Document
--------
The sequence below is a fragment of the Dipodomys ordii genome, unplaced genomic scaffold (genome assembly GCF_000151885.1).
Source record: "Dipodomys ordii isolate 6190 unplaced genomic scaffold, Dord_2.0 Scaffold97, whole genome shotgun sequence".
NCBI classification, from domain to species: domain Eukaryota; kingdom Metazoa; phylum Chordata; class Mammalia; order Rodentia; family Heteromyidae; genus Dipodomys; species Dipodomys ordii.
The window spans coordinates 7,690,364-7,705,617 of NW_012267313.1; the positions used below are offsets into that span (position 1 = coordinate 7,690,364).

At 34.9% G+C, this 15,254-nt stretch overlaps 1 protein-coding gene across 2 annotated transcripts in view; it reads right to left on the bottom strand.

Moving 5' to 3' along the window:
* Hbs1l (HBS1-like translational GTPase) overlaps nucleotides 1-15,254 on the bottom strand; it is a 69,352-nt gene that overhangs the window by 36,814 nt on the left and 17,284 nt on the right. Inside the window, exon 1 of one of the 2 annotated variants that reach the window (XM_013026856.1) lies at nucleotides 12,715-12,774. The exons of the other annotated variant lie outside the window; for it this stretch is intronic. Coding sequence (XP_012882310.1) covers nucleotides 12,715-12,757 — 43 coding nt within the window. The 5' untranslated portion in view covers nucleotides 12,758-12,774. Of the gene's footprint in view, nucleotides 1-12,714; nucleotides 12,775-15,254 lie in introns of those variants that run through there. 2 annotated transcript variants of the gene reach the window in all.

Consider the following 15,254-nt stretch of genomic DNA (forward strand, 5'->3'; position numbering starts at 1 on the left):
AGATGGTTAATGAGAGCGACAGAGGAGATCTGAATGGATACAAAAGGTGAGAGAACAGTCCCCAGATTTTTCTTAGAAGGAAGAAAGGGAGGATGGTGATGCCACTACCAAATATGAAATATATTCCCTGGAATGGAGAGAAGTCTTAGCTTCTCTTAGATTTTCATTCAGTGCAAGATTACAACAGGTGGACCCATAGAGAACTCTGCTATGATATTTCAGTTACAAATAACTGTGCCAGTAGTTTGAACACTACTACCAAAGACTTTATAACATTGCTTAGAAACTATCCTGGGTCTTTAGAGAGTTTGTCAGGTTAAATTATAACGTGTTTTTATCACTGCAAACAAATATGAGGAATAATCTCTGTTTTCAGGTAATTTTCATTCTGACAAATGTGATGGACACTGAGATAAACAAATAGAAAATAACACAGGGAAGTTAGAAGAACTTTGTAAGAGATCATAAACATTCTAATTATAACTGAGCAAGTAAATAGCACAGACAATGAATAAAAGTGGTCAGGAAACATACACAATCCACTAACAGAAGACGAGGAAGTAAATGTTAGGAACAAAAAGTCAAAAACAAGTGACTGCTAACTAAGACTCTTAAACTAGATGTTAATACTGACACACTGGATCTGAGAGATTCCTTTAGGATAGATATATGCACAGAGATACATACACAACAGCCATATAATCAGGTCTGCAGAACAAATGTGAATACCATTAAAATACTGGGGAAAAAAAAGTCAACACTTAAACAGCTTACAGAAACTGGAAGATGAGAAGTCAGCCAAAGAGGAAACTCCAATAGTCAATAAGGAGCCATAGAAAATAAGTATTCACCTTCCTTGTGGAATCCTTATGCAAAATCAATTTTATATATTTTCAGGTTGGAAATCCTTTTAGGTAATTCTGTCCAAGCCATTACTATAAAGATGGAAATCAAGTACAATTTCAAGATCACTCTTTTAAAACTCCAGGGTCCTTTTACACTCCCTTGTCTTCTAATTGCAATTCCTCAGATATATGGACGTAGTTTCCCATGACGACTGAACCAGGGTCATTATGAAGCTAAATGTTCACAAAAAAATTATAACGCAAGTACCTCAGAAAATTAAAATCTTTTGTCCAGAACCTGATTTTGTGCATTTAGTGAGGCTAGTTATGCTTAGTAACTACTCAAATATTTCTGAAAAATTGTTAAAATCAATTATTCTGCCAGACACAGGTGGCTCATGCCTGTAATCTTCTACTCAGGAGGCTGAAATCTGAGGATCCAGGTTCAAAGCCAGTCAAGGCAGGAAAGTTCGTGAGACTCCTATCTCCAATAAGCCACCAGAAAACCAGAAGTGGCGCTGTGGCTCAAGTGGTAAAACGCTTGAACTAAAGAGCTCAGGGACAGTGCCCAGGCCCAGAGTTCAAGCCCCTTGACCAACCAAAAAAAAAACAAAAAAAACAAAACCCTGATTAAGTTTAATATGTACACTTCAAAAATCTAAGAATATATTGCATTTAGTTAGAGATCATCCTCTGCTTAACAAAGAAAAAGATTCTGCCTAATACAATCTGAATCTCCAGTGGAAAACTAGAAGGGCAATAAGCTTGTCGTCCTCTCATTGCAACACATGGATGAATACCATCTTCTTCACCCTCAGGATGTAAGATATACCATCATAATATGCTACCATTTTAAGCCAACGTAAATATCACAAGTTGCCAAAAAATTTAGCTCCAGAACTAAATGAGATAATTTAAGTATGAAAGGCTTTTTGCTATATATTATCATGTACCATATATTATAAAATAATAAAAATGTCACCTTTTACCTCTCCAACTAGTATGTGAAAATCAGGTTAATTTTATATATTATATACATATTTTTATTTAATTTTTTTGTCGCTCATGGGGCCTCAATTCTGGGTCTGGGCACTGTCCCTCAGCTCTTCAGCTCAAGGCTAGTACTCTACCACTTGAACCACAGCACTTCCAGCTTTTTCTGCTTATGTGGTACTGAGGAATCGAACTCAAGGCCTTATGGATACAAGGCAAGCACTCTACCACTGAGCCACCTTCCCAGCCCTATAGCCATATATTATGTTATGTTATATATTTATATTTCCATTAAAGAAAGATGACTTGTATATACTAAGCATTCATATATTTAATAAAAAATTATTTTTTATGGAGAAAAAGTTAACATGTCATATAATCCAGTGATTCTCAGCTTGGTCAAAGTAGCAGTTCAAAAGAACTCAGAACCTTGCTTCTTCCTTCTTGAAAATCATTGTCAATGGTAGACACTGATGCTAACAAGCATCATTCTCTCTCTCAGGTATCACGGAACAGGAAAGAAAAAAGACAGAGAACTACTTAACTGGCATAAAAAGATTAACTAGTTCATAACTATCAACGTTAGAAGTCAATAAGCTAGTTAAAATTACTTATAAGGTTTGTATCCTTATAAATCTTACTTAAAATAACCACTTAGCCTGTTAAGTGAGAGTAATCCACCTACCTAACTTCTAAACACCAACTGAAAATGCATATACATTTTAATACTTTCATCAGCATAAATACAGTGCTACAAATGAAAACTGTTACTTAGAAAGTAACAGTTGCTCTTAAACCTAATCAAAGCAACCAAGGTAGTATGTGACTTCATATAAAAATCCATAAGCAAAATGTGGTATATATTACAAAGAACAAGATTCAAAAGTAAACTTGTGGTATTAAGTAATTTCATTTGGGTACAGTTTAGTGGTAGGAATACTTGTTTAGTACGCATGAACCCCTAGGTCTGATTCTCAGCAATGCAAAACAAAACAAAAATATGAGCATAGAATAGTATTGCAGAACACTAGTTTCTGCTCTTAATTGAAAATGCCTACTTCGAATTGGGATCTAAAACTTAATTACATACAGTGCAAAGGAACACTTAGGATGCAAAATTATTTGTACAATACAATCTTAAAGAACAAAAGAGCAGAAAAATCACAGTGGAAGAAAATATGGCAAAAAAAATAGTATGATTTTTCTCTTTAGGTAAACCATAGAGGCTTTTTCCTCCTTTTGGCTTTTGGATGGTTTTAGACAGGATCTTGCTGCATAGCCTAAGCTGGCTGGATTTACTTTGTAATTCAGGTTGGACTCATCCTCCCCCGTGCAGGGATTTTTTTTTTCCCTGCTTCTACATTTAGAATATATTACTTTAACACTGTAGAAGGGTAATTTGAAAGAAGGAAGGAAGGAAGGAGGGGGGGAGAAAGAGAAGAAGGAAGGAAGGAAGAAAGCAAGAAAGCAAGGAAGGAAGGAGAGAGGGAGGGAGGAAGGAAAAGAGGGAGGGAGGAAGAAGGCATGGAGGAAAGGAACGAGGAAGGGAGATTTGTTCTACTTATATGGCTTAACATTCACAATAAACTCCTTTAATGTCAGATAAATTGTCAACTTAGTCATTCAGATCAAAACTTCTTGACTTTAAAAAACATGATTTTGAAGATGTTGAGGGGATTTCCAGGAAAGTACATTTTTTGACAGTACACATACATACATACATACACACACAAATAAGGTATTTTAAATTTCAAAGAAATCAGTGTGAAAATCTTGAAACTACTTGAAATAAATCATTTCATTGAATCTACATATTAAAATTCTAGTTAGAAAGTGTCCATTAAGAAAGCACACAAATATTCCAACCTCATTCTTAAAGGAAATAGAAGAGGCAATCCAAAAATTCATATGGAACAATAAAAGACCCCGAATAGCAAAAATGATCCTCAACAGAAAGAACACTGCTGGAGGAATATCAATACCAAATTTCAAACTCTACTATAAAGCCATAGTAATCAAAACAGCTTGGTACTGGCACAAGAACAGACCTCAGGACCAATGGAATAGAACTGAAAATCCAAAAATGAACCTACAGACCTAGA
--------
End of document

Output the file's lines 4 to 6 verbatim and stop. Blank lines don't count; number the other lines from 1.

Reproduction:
The window spans coordinates 7,690,364-7,705,617 of NW_012267313.1; the positions used below are offsets into that span (position 1 = coordinate 7,690,364).

At 34.9% G+C, this 15,254-nt stretch overlaps 1 protein-coding gene across 2 annotated transcripts in view; it reads right to left on the bottom strand.

Moving 5' to 3' along the window: